Using Numbers for Technical Writing

While some organizations may have their own style guides outlining their unique preferences, the following 14 guidelines are how numbers should be used, absent a formal style guide in your organization.

  1. Use Arabic numbers (1, 2, 3,) for:
  • All numbers over nine in the text

There were 98,526 wafers in that batch.  There were 10 operators involved.  (But:  Ten operators were involved.)

Note that when the first word of a sentence is a number greater than nine, you have two options: (a) spell it out, or (b) re-write the sentence so it does not start with the number. The exception is a numeral that identifies a calendar year.

  • The day and year of the date:

April 10, 2014

  • Time:

5:25 A.M.;  4 P.M.

  • Address:

13535 N.W. Science Park Drive

8600 S.W. 10th Avenue

2700 N.E. Third Avenue

  • Measurements, decimals, money, percentages:

5 in.  (or 5 inches)

5.0       0.67834



  • In a series. Combine as appropriate (AP Style)

…15 cashews, three walnuts, 52 peanuts,…

  • When modifying a noun

1/8-ft. lengths,   3-1/4-in. pipe

  1. Spell out when:
  • The number is the first word in a sentence

Ten operators were involved.

  • The number is less than 10

three containers of filters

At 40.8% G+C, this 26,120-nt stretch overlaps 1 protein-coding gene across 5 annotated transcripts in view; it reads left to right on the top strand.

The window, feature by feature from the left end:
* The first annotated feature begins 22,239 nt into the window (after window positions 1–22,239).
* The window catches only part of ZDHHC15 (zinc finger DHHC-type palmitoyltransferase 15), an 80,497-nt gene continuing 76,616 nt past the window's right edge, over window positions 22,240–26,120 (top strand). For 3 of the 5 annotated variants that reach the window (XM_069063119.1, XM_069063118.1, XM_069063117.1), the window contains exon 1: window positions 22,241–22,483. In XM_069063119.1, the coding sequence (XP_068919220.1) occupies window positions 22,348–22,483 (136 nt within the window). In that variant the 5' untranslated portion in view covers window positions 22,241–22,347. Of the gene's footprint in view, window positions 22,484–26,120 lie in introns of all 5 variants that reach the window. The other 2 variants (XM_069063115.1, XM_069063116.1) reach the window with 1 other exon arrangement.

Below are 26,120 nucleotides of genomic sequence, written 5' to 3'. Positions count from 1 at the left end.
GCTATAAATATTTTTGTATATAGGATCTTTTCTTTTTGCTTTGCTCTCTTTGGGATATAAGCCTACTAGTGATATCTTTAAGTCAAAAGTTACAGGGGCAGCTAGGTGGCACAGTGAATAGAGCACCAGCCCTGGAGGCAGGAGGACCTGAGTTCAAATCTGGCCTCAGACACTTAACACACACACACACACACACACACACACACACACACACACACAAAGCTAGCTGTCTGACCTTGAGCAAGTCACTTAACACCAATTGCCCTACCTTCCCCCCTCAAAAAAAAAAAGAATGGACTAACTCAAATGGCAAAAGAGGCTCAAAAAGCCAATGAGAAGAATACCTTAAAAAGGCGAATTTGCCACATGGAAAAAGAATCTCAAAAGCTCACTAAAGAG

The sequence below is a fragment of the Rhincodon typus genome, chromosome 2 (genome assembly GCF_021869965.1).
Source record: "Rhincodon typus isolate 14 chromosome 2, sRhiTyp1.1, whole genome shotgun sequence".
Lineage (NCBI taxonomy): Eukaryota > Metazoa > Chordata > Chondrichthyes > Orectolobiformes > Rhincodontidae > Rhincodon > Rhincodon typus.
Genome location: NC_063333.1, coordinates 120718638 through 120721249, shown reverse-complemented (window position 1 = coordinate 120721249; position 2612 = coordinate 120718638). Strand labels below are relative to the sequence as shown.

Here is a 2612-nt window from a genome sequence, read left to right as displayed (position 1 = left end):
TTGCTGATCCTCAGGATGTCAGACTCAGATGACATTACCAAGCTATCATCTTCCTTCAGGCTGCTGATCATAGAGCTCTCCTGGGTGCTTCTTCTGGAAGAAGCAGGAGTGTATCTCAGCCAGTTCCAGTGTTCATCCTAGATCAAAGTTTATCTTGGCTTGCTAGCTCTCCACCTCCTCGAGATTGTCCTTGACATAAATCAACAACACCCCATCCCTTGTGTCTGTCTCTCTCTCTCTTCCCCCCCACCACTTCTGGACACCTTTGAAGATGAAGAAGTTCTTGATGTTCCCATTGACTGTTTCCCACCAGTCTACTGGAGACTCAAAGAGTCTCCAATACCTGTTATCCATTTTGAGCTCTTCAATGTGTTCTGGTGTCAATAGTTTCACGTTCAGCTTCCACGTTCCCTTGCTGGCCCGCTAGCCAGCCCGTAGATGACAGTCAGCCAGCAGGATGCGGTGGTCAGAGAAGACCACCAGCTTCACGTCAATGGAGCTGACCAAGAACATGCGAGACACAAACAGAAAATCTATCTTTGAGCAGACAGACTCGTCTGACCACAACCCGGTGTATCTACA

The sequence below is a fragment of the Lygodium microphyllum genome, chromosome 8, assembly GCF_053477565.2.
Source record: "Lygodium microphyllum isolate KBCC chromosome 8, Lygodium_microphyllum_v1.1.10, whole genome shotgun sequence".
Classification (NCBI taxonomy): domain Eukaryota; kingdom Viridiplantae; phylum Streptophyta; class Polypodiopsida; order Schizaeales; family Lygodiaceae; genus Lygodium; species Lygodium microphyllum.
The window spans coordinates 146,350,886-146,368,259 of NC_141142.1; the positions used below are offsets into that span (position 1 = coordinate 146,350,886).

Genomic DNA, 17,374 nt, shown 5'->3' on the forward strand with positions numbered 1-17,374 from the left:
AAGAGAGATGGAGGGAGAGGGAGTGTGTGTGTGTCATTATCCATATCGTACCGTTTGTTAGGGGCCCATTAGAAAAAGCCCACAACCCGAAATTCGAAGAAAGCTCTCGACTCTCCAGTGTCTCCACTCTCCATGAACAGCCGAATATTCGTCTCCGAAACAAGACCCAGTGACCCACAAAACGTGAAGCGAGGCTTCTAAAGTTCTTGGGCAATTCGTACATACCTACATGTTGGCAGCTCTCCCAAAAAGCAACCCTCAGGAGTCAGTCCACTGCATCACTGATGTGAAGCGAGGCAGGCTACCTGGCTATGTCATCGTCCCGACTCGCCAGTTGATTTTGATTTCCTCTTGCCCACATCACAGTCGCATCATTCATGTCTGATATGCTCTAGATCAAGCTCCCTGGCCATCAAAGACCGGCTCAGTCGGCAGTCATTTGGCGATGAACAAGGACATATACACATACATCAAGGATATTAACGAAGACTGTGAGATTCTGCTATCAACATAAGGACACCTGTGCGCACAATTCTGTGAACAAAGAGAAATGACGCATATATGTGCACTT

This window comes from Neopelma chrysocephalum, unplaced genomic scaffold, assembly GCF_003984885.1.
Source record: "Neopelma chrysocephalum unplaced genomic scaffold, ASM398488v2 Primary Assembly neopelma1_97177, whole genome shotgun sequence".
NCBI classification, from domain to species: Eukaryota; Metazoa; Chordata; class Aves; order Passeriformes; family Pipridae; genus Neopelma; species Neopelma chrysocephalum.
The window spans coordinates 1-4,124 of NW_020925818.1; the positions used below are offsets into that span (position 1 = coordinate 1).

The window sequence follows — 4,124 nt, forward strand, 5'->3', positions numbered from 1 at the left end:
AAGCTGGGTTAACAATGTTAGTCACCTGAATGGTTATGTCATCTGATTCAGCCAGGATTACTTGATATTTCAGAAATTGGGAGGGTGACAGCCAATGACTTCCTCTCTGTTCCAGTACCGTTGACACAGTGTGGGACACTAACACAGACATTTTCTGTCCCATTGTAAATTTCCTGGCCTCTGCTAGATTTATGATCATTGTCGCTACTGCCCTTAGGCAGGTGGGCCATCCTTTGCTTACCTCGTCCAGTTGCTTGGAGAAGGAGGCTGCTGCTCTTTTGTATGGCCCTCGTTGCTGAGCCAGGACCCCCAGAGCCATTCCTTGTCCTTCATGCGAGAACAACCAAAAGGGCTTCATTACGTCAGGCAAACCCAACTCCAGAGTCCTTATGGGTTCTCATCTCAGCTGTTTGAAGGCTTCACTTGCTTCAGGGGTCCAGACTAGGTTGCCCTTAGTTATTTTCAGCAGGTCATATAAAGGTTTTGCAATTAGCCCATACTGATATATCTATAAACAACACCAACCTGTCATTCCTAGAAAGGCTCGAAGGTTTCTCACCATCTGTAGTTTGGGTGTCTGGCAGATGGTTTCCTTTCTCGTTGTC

1. Other things to remember:
  • Put a zero before the decimal point for a number less than one (0.543).
  • Line up on the decimal point for lists of numbers (e.g., in a table).
  • Combine Arabic numbers with words for large numbers (e.g, 200 million, $345 billion).
  • For contracts, checks, and other documents where a typographical error could be really serious, spell out and use Arabic numbers [nine thousand twenty four dollars and twenty cents ($9,024.20)].

Hope these number guidelines will be helpful. They will also work for general business writing. Next week: Three easy ways to “translate” your words and terms to improve non-technical reader comprehension.



Gail Tycer offers business writing workshops and presentations; executive coaching, consulting, writing, and editing services. Call Gail at 503/292-9681, or email to learn more.

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